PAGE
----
Kesha's Comeback Message: Love Your Enemy

Her new ballad announces she’s moving on after alleging abuse by her producer—but it is also, inevitably, tied to that producer.

Kemosabe Records

Kesha’s recent troubles would seem to sit alongside a few other famous narratives about women accusing men of sexual misconduct to little legal avail. Donald Trump is in office despite allegations of predatory behavior; Bill Cosby took his mistrial as a reason to swagger. Dr. Luke, the recording name of the influential pop producer Lukasz Sebastian Gottwald, has thus far fended off Kesha’s vividly detailed lawsuit alleging he abused her. His reputation is tarnished, yes, and his relationship with Sony Records has become murkier, but Kesha has not succeeded in her attempt to be freed from her record contract with a man she says drugged, raped, and threatened her.

Still, she is claiming victory, though in a compromised, pained way. Today brings “Praying,” the singer’s first bona fide single and music video since the lawsuit. It also brings the announcement of her first album since 2012, Rainbow, as well as an essay at Lenny Letter detailing her recent state of mind. This relaunch does not shy away from acknowledging the difficult saga that has kept Kesha in the headlines in the past few years. In fact, it uses it for grist, proposing a blueprint for overcoming hopelessness, trauma, and betrayal.

There’s no mention of Gottwald’s name in the song or in its rollout, but the major cause of a recent period of deep despair Kesha discusses in her Lenny Letter essay is clear. So is the “someone” in this sentence: “This song is about coming to feel empathy for someone else even if they hurt you or scare you.” The first lines of “Praying” are “you almost had me fooled / Told me that I was nothing without you,” which recalls the text of her 2014 complaint. It alleged Gottwald told her, “You are not that pretty, you are not that talented, you are just lucky to have me,” “There are a million other girls out there like you,” and “You are nothing without me.”

The song breaks with the thumping, brash party music that made Kesha famous (“TikTok,” “We R Who We R,” “Die Young,” “Timber”); it’s a deeply felt piano piece produced by Ryan Lewis, the instrumentalist behind Macklemore’s biggest singles. The most obvious predecessors for the song are tragedy-to-triumph empowerment ballads like Christina Aguilera’s “Beautiful” and Lady Gaga’s “Til It Happens to You,” with their soaring but simple choruses and late-song vocal theatrics. Kesha’s voice is powerful here—and more capable than people might expect, as seen when she makes like Mariah Carey and belts a wordless high note.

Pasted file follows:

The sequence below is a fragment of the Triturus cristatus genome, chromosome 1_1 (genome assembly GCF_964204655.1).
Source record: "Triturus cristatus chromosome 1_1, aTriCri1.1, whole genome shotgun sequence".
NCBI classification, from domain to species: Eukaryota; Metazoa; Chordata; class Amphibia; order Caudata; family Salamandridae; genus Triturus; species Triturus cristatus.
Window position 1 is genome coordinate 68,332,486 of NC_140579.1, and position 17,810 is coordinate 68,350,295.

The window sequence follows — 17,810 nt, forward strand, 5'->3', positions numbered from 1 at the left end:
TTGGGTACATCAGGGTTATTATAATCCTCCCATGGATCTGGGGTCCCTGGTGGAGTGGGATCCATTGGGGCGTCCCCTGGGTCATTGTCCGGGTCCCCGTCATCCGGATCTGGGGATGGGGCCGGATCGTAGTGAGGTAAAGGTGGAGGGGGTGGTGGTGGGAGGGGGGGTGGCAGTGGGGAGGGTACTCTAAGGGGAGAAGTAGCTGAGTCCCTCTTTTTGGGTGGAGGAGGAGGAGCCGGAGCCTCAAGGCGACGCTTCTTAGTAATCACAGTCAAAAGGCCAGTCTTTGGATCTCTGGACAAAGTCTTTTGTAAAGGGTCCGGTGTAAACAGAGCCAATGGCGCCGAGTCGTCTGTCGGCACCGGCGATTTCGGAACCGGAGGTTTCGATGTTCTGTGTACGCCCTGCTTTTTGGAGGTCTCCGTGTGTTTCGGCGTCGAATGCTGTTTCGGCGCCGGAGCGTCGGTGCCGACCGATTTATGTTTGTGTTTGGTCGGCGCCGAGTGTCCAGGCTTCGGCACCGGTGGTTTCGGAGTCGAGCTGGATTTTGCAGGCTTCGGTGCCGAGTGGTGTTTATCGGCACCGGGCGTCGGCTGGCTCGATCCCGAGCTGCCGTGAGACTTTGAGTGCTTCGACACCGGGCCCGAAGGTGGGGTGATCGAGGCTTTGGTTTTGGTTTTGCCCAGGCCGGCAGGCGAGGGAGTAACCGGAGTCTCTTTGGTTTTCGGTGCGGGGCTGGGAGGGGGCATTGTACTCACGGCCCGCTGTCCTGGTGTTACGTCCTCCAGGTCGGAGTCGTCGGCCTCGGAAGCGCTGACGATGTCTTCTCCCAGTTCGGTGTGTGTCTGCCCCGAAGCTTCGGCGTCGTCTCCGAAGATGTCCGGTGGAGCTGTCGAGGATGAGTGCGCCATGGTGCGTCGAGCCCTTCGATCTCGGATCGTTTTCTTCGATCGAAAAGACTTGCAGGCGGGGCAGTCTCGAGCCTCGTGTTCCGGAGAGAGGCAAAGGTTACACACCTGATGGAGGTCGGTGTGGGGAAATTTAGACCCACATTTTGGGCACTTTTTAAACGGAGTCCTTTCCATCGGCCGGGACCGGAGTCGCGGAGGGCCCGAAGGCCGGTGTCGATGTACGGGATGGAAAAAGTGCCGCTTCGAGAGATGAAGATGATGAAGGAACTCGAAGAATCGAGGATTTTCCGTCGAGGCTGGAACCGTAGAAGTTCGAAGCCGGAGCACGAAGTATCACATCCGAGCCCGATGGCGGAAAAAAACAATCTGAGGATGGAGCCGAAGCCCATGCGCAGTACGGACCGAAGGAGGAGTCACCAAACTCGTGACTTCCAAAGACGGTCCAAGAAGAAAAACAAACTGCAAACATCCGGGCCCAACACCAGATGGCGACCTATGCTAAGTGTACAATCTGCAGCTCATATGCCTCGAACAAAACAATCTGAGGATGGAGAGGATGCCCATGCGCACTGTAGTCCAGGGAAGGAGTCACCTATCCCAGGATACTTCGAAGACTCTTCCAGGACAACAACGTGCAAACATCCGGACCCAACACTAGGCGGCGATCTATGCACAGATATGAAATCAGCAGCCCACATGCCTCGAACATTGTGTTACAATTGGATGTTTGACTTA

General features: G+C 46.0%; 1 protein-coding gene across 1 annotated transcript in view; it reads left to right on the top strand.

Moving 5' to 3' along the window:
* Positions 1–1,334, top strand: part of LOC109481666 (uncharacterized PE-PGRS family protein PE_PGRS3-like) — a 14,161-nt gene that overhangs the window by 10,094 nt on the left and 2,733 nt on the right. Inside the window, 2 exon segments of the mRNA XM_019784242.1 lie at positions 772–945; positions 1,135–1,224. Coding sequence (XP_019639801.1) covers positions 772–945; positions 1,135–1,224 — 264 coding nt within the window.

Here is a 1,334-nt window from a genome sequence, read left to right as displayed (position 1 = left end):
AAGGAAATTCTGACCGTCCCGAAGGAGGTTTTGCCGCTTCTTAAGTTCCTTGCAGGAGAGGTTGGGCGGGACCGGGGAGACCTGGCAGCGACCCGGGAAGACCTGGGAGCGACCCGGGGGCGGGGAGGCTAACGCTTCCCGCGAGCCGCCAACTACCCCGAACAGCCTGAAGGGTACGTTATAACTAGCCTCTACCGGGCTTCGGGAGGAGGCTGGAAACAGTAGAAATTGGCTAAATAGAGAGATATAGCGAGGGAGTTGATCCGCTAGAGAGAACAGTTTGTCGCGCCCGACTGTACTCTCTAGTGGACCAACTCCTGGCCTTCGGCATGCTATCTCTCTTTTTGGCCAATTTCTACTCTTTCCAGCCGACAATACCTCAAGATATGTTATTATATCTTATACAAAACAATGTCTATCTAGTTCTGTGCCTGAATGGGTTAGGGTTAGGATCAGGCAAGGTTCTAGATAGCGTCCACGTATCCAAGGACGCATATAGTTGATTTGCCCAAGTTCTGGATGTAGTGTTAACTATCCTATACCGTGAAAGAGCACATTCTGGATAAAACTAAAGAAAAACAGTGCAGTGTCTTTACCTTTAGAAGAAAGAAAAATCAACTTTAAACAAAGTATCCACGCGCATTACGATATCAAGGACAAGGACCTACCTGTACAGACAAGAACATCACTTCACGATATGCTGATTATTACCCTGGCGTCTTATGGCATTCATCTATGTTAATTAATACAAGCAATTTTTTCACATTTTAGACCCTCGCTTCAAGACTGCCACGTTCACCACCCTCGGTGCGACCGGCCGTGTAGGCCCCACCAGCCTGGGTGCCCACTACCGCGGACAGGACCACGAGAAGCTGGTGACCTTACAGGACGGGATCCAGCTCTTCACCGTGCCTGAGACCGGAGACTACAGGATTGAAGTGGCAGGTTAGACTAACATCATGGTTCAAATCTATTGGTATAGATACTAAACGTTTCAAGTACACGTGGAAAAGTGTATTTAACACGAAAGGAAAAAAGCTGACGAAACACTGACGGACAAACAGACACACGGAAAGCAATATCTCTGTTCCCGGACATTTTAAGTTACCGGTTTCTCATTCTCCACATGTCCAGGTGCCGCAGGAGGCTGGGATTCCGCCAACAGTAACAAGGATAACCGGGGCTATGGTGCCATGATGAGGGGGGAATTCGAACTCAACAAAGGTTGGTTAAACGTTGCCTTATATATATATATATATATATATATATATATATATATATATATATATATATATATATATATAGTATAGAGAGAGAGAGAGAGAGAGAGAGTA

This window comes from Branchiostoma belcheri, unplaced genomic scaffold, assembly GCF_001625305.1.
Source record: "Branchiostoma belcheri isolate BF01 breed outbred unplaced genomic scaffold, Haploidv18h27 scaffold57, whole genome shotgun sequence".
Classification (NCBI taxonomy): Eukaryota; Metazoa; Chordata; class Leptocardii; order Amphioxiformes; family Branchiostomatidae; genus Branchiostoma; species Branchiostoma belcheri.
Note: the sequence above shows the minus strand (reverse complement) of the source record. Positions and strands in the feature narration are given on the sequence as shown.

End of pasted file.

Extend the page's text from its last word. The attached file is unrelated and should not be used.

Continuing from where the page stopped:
It’s not only the sound of the song that seems new for Kesha. Part of what once made her such a fascinating pop star was how she projected invulnerability with a kind of un-PC, subversive smartassness. For “Thinking of You,” she dissed a cheating ex-boyfriend by calling him a “slut”; for “Dinosaur,” she fended off an older guy hitting on her by joking he should be carrying an oxygen tank. So she could have responded to the Gottwald situation in like form, through mockery and a renewed sense of invincibility. Then again, Kesha as we once knew her was partly a creation of Gottwald, her longtime producer and coach.

Instead, she’s playing things dead-serious, leaning into her vulnerability but seeking Christlike grace in it. The desperate speech that opens the video requires no interpretation: “If there is a God or whatever, something, somewhere, why have I been abandoned by everyone and everything I’ve ever known?” The song itself isn’t about her own prayers, though. “I hope you find your peace / Falling on your knees, praying,” she tells her tormentor as she bids him farewell. For all the bitterness in her voice, this is a call to love your enemies, even if, as she sings, “some things, only God can forgive.” As for what God is, Kesha’s essay avoids the doctrinal: “God is nature and space and energy and the universe. My own interpretation of spirituality isn’t important, because we all have our own.”

The clearest connection to the Kesha of old is in the video, a high-gloss technicolor pop production from one of the masters of the form, director Jonas Åkerlund (past credits include Madonna’s “Ray of Life,” Lady Gaga’s “Telephone,” and Aguilera’s “Beautiful”). The video ends with text saying “the beginning,” hinting that the ballad vibe here was just prologue. What’s known about the album Rainbow so far hints it won’t be a complete departure from Kesha’s past antics as glam-pop arena rock star: The cover has her nude in a vibrant Salvador Dali-esque hallway, and the song titles include “Bastards,” “Godzilla,” and “Boogie Feet (feat. Eagles of Death Metal).”

There’s another, more jarring bit of continuity here. “Praying” and Rainbow are being released through Kemosabe Records, the imprint that Gottwald founded and that Kesha named as a defendant in her lawsuit. Gottwald himself is no longer CEO of the company, but whether he retains a financial stake or any creative control is less clear. In any case, it is the company she unsuccessfully tried to be cleaved from, and it is inevitably associated with the man who she says made her life hell. The fact that Kemosabe’s name is on her musical declaration of independence adds some queasy poignance to the fact that “Praying” isn’t straightforwardly damning Gottwald or ignoring him. It also explains why she sings this vow: “When I’m finished, they won’t even know your name.”